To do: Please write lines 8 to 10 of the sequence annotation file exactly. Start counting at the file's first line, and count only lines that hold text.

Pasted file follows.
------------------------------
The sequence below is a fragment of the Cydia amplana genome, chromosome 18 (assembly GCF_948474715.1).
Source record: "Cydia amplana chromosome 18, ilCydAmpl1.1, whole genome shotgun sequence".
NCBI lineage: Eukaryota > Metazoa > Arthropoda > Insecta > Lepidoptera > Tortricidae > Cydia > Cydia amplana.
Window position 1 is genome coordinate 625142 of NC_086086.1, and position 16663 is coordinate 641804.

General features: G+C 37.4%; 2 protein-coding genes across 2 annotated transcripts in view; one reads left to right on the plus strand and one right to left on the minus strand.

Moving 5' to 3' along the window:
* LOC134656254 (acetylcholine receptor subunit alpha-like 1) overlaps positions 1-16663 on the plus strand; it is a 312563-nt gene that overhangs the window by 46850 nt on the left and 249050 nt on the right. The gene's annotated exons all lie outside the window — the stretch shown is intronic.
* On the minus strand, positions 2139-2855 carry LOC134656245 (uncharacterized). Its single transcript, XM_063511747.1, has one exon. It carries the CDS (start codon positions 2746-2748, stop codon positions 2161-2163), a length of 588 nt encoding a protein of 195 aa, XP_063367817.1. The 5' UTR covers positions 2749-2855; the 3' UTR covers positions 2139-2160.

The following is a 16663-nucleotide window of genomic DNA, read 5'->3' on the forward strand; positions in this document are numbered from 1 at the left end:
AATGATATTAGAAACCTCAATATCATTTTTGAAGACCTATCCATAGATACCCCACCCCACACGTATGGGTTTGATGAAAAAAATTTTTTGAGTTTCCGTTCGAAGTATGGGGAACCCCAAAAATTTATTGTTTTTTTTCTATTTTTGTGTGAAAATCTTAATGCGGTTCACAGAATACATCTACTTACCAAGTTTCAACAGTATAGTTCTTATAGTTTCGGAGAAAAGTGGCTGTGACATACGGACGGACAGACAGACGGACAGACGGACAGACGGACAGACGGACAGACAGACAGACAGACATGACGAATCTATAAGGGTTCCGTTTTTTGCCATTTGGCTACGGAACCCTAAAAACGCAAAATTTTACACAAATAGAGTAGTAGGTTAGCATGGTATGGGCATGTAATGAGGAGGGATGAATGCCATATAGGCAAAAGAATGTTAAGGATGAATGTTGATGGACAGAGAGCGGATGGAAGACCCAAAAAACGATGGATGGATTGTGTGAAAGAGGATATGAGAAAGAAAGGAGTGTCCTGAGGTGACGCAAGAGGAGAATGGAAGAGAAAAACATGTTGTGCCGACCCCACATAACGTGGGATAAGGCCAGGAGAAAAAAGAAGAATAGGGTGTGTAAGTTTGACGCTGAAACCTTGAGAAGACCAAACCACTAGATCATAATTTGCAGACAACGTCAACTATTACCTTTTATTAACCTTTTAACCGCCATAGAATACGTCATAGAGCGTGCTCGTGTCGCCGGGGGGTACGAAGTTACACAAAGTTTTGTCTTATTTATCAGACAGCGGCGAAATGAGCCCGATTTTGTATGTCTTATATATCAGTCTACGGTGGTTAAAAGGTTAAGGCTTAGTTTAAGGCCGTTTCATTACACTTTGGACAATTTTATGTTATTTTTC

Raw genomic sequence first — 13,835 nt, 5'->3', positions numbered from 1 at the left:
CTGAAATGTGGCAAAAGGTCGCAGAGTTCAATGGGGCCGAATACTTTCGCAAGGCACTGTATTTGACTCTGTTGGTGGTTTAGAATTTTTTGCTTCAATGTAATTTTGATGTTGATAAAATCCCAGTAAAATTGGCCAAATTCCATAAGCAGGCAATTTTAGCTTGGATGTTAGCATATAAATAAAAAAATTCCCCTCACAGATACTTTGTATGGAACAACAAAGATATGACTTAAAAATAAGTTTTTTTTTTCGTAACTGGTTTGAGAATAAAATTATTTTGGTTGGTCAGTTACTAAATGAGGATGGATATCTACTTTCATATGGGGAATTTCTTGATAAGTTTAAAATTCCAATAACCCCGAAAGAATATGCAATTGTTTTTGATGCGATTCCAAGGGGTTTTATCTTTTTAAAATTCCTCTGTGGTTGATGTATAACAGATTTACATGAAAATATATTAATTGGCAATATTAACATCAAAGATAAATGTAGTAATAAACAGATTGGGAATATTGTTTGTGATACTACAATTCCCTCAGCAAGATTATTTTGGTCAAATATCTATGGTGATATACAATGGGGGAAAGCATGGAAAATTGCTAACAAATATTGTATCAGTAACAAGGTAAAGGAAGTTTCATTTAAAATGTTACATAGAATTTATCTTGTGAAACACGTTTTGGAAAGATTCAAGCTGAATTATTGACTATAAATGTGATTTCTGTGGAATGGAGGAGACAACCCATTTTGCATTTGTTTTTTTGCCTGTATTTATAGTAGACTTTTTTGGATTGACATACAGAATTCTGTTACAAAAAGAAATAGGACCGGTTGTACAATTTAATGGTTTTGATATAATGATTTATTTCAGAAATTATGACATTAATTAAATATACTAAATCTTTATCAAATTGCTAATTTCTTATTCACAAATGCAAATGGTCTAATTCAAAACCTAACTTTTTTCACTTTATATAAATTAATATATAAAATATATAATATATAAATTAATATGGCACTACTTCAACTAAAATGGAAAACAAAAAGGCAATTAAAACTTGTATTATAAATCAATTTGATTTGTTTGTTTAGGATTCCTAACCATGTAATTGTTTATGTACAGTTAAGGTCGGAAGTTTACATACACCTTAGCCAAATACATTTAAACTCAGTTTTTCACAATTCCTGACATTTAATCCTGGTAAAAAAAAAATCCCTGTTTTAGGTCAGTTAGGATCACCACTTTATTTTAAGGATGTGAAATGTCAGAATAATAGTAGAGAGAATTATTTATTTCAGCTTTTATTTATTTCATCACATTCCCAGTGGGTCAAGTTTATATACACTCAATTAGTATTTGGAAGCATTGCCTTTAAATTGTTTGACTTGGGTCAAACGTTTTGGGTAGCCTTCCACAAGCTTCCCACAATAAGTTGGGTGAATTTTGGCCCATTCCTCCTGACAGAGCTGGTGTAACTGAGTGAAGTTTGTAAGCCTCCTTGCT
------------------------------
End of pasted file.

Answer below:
* On the minus strand, positions 2139-2855 carry LOC134656245 (uncharacterized). Its single transcript, XM_063511747.1, has one exon. It carries the CDS (start codon positions 2746-2748, stop codon positions 2161-2163), a length of 588 nt encoding a protein of 195 aa, XP_063367817.1. The 5' UTR covers positions 2749-2855; the 3' UTR covers positions 2139-2160.

The following is a 16663-nucleotide window of genomic DNA, read 5'->3' on the forward strand; positions in this document are numbered from 1 at the left end:
AATGATATTAGAAACCTCAATATCATTTTTGAAGACCTATCCATAGATACCCCACCCCACACGTATGGGTTTGATGAAAAAAATTTTTTGAGTTTCCGTTCGAAGTATGGGGAACCCCAAAAATTTATTGTTTTTTTTCTATTTTTGTGTGAAAATCTTAATGCGGTTCACAGAATACATCTACTTACCAAGTTTCAACAGTATAGTTCTTATAGTTTCGGAGAAAAGTGGCTGTGACATACGGACGGACAGACAGACGGACAGACGGACAGACGGACAGACGGACAGACAGACAGACAGACATGACGAATCTATAAGGGTTCCGTTTTTTGCCATTTGGCTACGGAACCCTAAAAACGCAAAATTTTACACAAATAGAGTAGTAGGTTAGCATGGTATGGGCATGTAATGAGGAGGGATGAATGCCATATAGGCAAAAGAATGTTAAGGATGAATGTTGATGGACAGAGAGCGGATGGAAGACCCAAAAAACGATGGATGGATTGTGTGAAAGAGGATATGAGAAAGAAAGGAGTGTCCTGAGGTGACGCAAGAGGAGAATGGAAGAGAAAAACATGTTGTGCCGACCCCACATAACGTGGGATAAGGCCAGGAGAAAAAAGAAGAATAGGGTGTGTAAGTTTGACGCTGAAACCTTGAGAAGACCAAACCACTAGATCATAATTTGCAGACAACGTCAACTATTACCTTTTATTAACCTTTTAACCGCCATAGAATACGTCATAGAGCGTGCTCGTGTCGCCGGGGGGTACGAAGTTACACAAAGTTTTGTCTTATTTATCAGACAGCGGCGAAATGAGCCCGATTTTGTATGTCTTATATATCAGTCTACGGTGGTTAAAAGGTTAAGGCTTAGTTTAAGGCCGTTTCATTACACTTTGGACAATTTTATGTTATTTTTC